You can be informal with requesting feedback, such as asking during an organizational meeting, using emails or social media to solicit ideas to a more formal approach using a needs assessment.

Neighborhood leaders talking with each other

Here are a few topics or questions to consider for your needs assessment:

  1. Why did members buy and move to the neighborhood?
  2. What do you neighbors like about the neighborhood?
  3. What would they change about the neighborhood?
  4. What are the concerns of your members?
  5. What issues have been brought up during meetings and events?
  6. What are the interests of your members?
  7. What changes does your organization want to see in the neighborhood?
  8. What are your members’ expectations of the organization?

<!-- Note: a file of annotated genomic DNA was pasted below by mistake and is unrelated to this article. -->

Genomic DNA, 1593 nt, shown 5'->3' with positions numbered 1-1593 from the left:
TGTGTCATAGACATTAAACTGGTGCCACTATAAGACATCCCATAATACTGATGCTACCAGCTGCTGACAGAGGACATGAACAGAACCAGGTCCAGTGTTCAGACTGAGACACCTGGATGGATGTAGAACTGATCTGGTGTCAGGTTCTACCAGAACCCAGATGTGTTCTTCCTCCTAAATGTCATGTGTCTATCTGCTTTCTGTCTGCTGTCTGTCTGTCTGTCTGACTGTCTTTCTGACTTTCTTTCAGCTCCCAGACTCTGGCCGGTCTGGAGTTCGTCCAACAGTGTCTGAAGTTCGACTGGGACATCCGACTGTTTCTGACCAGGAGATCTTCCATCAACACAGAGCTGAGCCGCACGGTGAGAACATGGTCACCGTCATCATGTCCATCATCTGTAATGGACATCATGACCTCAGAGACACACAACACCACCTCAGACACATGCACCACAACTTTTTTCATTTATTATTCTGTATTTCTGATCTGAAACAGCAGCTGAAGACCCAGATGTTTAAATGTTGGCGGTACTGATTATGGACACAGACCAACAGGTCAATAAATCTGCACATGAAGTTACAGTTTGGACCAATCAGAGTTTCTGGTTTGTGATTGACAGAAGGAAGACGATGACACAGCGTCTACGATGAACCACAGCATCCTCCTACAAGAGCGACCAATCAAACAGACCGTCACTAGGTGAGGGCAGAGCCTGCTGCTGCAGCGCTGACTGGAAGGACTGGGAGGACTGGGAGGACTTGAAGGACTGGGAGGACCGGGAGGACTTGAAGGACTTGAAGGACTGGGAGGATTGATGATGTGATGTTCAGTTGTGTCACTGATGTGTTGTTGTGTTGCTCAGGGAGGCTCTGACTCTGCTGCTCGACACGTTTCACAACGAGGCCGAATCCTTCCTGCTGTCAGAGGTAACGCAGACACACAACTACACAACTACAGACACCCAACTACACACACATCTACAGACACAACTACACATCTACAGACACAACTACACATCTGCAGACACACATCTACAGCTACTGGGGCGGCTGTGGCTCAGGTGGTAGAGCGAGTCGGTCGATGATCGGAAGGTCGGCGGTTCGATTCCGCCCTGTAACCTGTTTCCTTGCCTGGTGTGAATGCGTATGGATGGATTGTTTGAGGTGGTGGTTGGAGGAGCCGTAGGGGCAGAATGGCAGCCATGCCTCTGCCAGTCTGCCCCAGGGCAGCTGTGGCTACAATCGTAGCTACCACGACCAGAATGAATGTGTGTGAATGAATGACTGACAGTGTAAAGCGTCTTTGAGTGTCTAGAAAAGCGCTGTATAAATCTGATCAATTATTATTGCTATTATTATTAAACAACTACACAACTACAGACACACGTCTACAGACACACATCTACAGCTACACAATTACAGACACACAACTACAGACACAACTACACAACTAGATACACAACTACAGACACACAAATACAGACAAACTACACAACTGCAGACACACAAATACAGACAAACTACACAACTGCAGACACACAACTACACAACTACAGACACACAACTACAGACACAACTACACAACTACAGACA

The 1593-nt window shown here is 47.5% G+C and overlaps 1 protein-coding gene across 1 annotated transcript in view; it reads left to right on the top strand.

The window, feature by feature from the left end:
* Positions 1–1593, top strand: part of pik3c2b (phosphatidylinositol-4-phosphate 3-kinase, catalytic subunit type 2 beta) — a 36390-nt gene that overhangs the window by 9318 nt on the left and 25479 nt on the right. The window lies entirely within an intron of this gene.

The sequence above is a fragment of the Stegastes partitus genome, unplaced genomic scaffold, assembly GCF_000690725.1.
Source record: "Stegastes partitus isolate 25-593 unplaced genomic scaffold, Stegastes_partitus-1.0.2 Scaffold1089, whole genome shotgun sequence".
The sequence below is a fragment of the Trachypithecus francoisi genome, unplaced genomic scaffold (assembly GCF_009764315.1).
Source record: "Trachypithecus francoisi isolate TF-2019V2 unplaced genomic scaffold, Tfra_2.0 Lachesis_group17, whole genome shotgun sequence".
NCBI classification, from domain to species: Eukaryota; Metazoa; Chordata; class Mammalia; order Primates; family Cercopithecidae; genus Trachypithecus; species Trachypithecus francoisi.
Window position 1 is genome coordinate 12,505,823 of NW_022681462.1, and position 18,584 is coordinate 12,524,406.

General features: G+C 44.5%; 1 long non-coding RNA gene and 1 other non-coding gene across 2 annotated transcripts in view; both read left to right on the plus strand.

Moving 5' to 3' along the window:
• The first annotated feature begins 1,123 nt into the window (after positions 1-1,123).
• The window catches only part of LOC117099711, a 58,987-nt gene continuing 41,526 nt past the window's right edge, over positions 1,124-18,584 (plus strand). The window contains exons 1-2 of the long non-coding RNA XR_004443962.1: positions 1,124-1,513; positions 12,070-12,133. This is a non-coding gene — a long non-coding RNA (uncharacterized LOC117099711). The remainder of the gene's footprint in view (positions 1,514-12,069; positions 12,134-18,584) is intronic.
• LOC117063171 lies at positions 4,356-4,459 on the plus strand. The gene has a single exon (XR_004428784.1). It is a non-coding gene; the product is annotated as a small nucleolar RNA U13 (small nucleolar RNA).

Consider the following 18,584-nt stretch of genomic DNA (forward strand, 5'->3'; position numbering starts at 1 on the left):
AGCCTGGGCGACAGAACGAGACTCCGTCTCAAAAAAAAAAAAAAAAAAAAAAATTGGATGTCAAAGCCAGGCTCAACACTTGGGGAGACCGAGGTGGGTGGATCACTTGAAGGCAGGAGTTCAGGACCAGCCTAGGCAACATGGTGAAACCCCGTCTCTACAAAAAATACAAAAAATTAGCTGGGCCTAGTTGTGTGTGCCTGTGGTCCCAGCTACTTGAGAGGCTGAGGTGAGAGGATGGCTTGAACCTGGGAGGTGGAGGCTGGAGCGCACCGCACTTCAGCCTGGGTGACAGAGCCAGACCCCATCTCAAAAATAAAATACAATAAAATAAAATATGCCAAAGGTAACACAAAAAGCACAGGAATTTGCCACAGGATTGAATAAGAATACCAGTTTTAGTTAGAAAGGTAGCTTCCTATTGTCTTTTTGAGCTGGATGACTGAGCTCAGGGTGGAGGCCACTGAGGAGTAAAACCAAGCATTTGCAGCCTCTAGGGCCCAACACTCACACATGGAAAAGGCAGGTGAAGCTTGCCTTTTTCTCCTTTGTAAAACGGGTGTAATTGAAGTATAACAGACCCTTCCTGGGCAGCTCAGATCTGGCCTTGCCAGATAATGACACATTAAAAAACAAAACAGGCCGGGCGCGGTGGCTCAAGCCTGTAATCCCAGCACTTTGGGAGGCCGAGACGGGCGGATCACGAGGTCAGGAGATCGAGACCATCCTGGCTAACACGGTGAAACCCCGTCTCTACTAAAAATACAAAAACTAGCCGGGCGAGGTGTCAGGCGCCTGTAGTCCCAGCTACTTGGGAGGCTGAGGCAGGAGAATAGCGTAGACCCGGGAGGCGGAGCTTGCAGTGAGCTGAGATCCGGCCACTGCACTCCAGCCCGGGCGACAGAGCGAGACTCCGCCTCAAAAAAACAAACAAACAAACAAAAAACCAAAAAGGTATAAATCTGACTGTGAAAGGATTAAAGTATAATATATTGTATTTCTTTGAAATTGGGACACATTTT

9. Do members want social activities; if so, what type of social activities?

Once you have gathered the feedback, bring it to the board for review and assistance with setting goals and objectives. As a board, select the top areas you want to focus on for the short-term and long-term, prioritize your goal list and put it in writing.

Review your list and be sure the goals and objectives are SMART. Then categorize goals between those that can be completely quickly and those that will require more time.


Tips for Setting Your Goals and Objectives

  1. Periodically evaluate the status of your current goals and objectives; there may times you need to readjust a goal due to some unforeseen circumstance or new issue.
  2. Set annual goals towards the end of your fiscal or calendar year. Sometimes the start of a new year is very busy, and it becomes easy to put off setting annual goals.